With Minder 069 we finally ‘tick-off’ an important musical style that has never been covered, here before.  For long enough we have tried to cover as many different genres and styles as possible, with the intention of encouraging people to listen outside of their box and find something new.  We have benefited from this as much as anyone else and will therefore continue to try and find new DJ’s and producers to help us along the way.  It was after a chance encounter in Edinburgh, during the summer, that Sam Henry agreed to help us finally post a Ska, Rocksteady and Reggae mix.


Like many genres and styles the difference between the three is sometimes blurred because one evolved from the other as different musicians came aboard and added something throughout the eras.  It all began with Ska in the 1950’s.  As American Jazz and R&B reached Jamaica, local musicians fused those styles with Calypso and other Caribbean styles to form Ska.  Initially the big band format of Jazz was retained with Ska bands comprising of many talented Jazz musicians who would improvise solo’s as per their musical origins.  The Jazz mentality also lead to many Ska instrumentals being recorded.  These instrumentals, alongside other vocal less tracks are important to the culture as they helped spread the act of toasting and dub plates.  Toasting is where someone would improvise a chant, talk or boast over a track.  Sometimes they were political, sometimes they were funny and sometimes they were recorded to create special one off recordings where the music might be well know but the toasting would be a unique celebration a specific sound system.


As the 60’s rolled around, musicians began to experiment more.  The bands got smaller and Ska gave way to the Rockstead style.  Though not exclusively, Rocksteady could also be identified by its’ slower tempo as well as it reduced number of elements.  Another clear indicator of the Rocksteady style is vocal harmonies and an all round more romantic sound.  The newer Rocksteady musicians also lacked the traditional Jazz training of their predecessors, although many of the original Ska musicians adopted the style as they formed the new Rocksteady bands.  This resulted in a simpler, more bass driven sound.  It was in the late 60’s with this dominant bass sound that Reggae began to take shape.  The lyrical content also became a lot tougher along with the bass line. Reggae is often used as a blanket term for Jamaican music, fairly or unfairly, Reggae music can often contain strong Ska and Rocksteady elements.  This is why sometimes the lines between the styles are blurred as the only difference between a Rocksteady or Ska track and a Reggae track is that the later was recorded after 1968.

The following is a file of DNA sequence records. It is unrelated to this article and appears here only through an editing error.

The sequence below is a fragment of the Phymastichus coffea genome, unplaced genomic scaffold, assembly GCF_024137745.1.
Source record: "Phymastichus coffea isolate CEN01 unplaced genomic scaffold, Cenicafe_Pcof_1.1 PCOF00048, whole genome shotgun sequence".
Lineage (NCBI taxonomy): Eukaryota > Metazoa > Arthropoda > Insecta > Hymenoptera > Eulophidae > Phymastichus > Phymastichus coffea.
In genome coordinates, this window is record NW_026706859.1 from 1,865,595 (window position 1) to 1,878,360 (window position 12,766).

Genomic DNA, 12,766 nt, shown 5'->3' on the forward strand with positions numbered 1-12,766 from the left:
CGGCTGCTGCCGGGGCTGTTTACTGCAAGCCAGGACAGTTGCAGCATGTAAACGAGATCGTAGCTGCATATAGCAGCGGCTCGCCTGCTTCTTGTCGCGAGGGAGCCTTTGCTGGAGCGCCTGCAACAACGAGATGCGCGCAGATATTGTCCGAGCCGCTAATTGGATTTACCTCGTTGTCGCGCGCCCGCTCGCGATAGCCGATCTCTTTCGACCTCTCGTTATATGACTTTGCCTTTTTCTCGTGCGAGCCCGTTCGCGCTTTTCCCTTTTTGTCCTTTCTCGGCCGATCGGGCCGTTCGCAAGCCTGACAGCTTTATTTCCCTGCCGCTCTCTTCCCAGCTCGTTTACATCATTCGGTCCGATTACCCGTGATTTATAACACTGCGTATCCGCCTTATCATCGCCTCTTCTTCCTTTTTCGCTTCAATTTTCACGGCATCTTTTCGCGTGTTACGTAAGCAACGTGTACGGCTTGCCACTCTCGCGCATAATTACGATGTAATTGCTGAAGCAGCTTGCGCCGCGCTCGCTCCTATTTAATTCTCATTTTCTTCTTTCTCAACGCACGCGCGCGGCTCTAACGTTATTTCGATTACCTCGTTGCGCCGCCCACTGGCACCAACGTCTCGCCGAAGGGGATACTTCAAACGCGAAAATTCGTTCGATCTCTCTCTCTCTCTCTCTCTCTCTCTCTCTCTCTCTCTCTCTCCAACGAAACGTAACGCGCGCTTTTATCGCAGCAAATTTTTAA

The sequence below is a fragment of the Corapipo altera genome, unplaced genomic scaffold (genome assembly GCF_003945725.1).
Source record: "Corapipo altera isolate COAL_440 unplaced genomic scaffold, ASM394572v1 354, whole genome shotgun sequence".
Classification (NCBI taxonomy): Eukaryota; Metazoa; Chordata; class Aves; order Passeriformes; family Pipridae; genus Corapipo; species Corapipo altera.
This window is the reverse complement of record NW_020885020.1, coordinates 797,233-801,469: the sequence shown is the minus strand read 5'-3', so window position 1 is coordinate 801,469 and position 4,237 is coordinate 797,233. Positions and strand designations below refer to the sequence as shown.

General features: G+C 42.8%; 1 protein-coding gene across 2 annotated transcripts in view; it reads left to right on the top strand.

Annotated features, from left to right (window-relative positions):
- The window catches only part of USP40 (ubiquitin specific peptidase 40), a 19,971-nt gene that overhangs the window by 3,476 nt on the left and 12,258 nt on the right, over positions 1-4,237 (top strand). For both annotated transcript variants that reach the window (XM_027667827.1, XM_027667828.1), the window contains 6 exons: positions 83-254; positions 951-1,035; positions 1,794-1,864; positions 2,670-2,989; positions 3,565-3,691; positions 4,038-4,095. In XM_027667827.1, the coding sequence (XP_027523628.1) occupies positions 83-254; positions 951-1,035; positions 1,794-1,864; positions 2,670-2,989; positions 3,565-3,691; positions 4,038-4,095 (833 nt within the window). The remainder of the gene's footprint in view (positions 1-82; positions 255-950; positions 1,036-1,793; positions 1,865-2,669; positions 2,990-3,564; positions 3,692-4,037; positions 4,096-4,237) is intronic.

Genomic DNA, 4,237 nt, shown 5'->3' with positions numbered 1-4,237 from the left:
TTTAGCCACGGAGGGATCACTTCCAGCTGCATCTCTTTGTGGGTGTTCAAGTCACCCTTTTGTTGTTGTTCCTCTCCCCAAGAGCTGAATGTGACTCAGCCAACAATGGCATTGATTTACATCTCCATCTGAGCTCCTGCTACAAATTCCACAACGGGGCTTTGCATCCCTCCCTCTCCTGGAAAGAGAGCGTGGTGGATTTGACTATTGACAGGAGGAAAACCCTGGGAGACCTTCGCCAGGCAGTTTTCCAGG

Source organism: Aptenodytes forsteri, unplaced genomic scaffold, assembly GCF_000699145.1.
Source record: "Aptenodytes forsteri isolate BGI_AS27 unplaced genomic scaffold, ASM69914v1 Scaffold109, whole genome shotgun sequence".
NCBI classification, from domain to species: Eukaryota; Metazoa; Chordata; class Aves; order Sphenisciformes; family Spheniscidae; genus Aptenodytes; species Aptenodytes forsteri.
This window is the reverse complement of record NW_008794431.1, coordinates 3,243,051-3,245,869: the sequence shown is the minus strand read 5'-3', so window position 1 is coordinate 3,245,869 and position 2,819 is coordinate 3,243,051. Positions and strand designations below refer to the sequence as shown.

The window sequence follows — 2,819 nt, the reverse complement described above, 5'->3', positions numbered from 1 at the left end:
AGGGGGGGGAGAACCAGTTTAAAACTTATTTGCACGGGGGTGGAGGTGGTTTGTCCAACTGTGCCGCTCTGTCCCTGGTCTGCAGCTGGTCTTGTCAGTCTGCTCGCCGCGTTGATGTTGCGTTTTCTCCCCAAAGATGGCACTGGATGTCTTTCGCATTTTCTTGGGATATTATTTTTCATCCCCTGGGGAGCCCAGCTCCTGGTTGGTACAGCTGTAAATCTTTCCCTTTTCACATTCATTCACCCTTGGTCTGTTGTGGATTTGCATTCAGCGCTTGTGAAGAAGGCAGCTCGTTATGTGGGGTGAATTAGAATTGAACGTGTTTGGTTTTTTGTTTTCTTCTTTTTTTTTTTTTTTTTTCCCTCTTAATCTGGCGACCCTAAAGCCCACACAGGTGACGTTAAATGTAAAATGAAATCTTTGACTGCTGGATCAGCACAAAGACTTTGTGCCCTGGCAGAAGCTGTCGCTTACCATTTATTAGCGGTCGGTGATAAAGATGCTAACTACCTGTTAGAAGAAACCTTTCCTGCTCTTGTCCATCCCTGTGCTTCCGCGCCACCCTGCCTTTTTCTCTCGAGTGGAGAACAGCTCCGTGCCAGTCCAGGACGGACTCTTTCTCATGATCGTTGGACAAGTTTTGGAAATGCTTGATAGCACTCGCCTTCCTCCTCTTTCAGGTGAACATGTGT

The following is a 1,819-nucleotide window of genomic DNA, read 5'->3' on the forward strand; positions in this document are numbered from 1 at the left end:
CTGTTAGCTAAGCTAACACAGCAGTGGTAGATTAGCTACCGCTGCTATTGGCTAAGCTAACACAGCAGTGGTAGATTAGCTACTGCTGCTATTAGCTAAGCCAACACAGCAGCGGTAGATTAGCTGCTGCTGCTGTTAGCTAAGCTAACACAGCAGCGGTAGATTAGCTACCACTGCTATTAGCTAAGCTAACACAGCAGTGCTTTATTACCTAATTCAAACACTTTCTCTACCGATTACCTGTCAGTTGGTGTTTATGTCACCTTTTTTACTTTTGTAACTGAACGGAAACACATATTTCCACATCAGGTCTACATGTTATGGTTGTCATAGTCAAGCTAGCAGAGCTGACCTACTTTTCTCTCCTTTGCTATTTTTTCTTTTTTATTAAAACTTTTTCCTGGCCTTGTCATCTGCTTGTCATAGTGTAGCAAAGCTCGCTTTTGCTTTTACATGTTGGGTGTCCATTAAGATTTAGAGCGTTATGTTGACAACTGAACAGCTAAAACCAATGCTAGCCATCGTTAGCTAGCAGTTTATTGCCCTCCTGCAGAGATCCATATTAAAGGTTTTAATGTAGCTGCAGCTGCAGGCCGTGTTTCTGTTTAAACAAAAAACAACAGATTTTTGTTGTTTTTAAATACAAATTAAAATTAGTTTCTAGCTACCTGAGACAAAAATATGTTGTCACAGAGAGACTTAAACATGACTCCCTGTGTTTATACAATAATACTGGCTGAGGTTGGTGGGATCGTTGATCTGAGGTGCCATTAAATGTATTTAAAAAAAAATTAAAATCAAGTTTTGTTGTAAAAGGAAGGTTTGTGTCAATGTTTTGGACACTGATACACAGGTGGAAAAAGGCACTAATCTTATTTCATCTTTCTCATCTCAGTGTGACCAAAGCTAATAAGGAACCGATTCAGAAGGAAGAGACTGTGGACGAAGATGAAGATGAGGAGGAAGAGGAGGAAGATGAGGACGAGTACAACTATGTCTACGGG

Fast forward to this weekend, Saturday the 26th of November to be exact and you’ll find Sam at the helm of Ruder Than Rude, a night he started in Aberdeen with his skinhead soul mate Scott Hutchison.  Running for over a year now, Ruder Than Rude focuses on the rude boy and skinhead sounds of Jamaica and early Reggae.  This time around they’ve invited along special guest Clark Swan of The Reggae Special - Dundee.  So if you’re in or around Aberdeen and looking for some further listening, now is the time




Sydney, George and Jackie - Papa Was A Rolling Stone

First Generation - Give Him Up

Cables - Baby Why

Marcia Griffiths - Tell Me Now

King Cannon - Soul Pipe

Dave & Ansel Collins - Monkey Spanner

The Blues Busters - How Sweet It Is

Alton Ellis - La La Means I Love You

Jeanette Simpson - The Rain

Derrick Morgan - Seven Letters

The Maytones - Loving Reggay

The Versatiles - Children Get Ready

Baba Brooks - First Session

Dave & Ansel Collins - Double Barrel

Justin Hines & The Dominoes - Rub Up Push Up

The Skatalites - Guns Of Navarone

Dice The Boss - Your Boss DJ

Toots & The Maytals - 54-46, That's My Number

Toots & The Maytals - Time Tough

Desmond Dekker & The Aces - It Miek

Upsetters - Return Of Django

King Cannon - Fire Ball

The Pioneers - Let Your Yeah Be Yeah

Jimmy Cliff - The Harder They Come





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